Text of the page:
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Dominic Malcolm

television commentator. Combining testimony from former players and their families, neuroscientists, and sports administrators, Shearer’s quest was to explore the evidence for a link between soccer—that is, football in the United Kingdom—and dementia—specifically, Chronic Traumatic Encephalopathy (CTE

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Yoon Heo

By Travis R. Bell, Janelle Applequist, and Christian Dotson-Pierson. Published 2019 by Lexington Books , Lanham, MD. $90.00 . 182 pp. ISBN: 978-1-4985-7056-5 CTE, Media, and the NFL: Framing a Public Health Crisis as a Football Epidemic serves as an intriguing introduction to a mysterious

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Steven P. Broglio

Sport concussion has been thrust into the national spotlight with growing concern over both the acute and chronic risk for injury. While much has been learned and applied to medical practice in the previous decade, how the injury may affect individuals years later remains largely unknown. The opaqueness of the unknown has led some to ask if certain sports should be banned. Without immediate answers, what is currently known must be extrapolated and the risks and benefits of sport participation must be balanced.

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Tywan G. Martin, Jessica Wallace, Young Ik Suh, Kysha Harriell, and Justin Tatman

in American football or other contact sports causes a neurodegenerative brain disease called chronic traumatic encephalopathy (CTE). One such report revealed that from 2002 to 2009, 17 retired National Football League (NFL) players suffered from CTE, which is believed to be caused by repeated blows

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Roya Saffary, Lawrence S. Chin, and Robert C. Cantu

Sports-related activities account for an estimated 10% of head and spinal cord injuries. In recent years, concussion in particular has garnered more interest in the medical field as well as the media. Reports of athletes suffering from long-term cognitive deficits and Parkinsonian symptoms have sparked concern in a disease process that has often been underestimated or ignored. As more reports surface, the desperate need for a better understanding of the neuropathology has been made clear. In addition to the concern for acute injury, long-term sequelae such as chronic traumatic encephalopathy (CTE) are feared consequences of concussive injuries. Research studies have shown significant overlap in the neuropathology between CTE and chronic neurodegenerative processes such as Alzheimer’s disease (AD). In particular, tau protein deposition has been found to be present in both disease processes and may play an important part in the clinical findings observed. The present review discusses concussion and our current understanding of pathological findings that may underlie the clinical features associated with concussive injuries and resulting chronic traumatic encephalopathy.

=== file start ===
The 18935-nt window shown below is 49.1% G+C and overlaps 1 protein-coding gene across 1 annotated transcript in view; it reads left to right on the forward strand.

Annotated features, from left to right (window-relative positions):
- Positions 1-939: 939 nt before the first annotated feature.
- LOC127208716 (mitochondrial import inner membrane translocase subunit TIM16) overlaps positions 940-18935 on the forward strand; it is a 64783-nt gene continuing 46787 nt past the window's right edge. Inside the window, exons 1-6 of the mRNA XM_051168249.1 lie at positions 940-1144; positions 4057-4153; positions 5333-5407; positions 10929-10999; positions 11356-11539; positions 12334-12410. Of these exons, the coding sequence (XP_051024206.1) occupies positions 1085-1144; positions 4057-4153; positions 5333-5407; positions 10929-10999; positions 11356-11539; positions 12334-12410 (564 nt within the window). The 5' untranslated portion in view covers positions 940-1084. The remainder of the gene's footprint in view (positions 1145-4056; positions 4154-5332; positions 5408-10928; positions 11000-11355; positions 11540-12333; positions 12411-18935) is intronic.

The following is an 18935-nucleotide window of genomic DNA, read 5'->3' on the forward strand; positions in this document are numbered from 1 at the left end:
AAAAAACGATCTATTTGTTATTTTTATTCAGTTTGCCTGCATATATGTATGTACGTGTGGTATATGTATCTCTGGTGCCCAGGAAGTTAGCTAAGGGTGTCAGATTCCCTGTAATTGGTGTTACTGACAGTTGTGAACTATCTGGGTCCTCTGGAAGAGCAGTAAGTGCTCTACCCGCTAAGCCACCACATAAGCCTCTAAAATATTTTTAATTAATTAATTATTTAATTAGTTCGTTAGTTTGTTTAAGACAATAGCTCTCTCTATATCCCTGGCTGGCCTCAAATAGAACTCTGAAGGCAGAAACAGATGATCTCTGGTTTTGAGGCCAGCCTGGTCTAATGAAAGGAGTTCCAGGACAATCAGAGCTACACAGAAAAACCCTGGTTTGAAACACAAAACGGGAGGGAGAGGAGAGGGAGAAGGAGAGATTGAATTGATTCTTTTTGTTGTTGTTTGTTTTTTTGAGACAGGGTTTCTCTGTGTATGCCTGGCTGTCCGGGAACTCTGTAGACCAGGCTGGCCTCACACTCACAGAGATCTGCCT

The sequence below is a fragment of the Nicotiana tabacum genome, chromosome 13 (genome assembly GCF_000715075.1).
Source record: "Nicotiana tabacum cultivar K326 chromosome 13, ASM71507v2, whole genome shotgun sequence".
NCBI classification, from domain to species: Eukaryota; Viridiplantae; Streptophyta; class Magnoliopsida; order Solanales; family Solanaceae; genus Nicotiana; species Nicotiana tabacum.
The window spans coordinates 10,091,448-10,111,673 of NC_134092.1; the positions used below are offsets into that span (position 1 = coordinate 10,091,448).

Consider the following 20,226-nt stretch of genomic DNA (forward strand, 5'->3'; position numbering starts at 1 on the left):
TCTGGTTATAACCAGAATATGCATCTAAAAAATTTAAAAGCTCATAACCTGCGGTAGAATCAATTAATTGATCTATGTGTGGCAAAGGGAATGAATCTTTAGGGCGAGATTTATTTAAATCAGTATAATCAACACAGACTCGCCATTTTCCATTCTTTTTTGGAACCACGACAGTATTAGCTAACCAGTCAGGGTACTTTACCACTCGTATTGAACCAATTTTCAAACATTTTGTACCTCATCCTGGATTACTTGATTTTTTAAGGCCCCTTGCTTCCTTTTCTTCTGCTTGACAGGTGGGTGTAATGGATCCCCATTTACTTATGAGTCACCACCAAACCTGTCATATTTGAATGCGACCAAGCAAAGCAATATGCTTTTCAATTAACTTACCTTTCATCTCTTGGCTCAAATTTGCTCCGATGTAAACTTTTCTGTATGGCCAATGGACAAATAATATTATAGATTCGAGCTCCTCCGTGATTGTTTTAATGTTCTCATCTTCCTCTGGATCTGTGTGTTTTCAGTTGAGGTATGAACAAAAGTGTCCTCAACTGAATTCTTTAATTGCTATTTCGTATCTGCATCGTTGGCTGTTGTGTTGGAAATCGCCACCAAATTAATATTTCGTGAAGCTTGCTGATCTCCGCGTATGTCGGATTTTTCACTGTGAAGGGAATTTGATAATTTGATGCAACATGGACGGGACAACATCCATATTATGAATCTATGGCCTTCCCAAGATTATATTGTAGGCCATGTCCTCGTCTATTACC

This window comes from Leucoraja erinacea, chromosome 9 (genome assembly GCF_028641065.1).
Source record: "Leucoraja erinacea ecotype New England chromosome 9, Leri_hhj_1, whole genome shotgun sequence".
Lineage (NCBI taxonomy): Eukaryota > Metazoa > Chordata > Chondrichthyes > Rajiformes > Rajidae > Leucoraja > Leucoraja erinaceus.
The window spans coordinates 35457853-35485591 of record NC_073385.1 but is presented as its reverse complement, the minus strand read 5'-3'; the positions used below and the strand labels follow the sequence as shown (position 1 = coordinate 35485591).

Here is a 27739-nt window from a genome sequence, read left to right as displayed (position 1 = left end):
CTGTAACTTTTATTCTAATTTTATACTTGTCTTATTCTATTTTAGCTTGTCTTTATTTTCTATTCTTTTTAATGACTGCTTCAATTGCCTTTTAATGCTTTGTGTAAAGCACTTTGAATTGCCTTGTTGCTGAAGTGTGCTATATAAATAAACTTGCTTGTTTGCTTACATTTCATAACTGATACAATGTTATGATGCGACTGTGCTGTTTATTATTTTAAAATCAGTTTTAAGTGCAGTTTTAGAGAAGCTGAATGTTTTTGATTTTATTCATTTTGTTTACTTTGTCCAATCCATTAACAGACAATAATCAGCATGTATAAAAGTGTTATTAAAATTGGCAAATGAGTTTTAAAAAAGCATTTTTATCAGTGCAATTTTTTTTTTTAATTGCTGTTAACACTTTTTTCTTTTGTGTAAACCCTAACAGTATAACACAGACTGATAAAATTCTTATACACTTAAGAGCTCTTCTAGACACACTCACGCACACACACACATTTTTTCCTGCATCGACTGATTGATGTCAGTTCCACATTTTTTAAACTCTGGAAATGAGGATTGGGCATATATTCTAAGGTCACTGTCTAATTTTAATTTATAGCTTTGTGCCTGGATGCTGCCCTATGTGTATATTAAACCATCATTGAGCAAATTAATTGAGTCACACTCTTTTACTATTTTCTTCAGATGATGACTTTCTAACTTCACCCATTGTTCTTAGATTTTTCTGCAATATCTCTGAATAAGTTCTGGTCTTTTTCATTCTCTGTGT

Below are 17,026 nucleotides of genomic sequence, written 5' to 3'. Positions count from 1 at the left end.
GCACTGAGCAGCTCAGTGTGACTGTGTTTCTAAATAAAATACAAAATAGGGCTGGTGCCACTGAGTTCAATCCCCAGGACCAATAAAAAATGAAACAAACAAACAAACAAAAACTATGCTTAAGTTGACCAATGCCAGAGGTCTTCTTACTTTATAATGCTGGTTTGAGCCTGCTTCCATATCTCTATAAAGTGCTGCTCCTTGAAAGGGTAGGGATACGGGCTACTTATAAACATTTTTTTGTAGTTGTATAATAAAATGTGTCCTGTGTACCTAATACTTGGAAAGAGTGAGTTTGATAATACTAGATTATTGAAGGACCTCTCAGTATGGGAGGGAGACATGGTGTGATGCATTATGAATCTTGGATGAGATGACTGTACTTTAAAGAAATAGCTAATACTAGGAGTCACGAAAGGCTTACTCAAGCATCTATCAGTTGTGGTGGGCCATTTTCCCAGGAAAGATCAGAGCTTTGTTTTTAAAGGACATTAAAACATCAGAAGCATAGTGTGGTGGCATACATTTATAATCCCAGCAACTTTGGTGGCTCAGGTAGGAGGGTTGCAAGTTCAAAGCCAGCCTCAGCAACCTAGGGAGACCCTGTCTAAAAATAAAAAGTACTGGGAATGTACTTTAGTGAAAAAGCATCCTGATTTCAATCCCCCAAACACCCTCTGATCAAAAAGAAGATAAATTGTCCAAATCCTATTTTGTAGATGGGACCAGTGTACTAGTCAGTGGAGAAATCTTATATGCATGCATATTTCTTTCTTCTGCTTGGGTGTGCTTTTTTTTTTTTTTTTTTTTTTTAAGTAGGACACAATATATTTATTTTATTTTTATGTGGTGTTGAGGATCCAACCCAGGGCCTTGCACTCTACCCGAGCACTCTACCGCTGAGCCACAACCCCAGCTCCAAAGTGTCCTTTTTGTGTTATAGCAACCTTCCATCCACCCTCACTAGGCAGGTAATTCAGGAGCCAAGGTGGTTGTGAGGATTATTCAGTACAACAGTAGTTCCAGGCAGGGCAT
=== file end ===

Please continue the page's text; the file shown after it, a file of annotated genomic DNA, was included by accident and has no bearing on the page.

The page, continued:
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Shaun O’Leary, Carlijn Hoogma, Øystein Molland Solberg, Sara Sundberg, Ashley Pedler, and Luke Van Wyk

) ratios derived between the 4 test directions using this dynamometry method (craniocervical extension [CCE], craniocervical flexion [CCF], cervicothoracic extension [CTE], and cervicothoracic flexion [CTF]) 29 may shed light on the uniformity of muscle impairments in neck disorders. Specifically, if the

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Jian Chen, Bruce Oddson, and Heather C. Gilbert

concussions. The results of neuropsychological testing have indicated that cognitive deficits may linger long after symptoms have resolved. 15 – 18 Progressive changes in a concussed brain may lead to chronic traumatic encephalopathy (CTE) that results in manifestation of symptoms years even decades after

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Emma S. Ariyo

professional athletes; and how the medical community, the public, and the National Football League are working together to address with the issue of Chronic Traumatic Encephalopathy (CTE) and other trauma related to football head injuries. Overall, the book Great Expectations provides important insight into

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Cassandra M. Seguin and Diane M. Culver

move on to Phase Three, even though you may not really be mentally ready. (Karen, athlete) I’ve done a bit of reading and whatnot afterward on concussions and CTE [chronic traumatic encephalopathy], and some of the longer-term stuff that comes with that; that gives me a bit of anxiety now . . . . I

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Charles D.T. Macaulay

- 404; US$50.00). Mueller, the former director of the National Center for Catastrophic Sports Injury Research (NCCSIR), and Cantu, the co-founder of the CTE Center at Boston University, provide an extensive overview of fatalities and major spinal and head injuries over the last 86 years. Doing so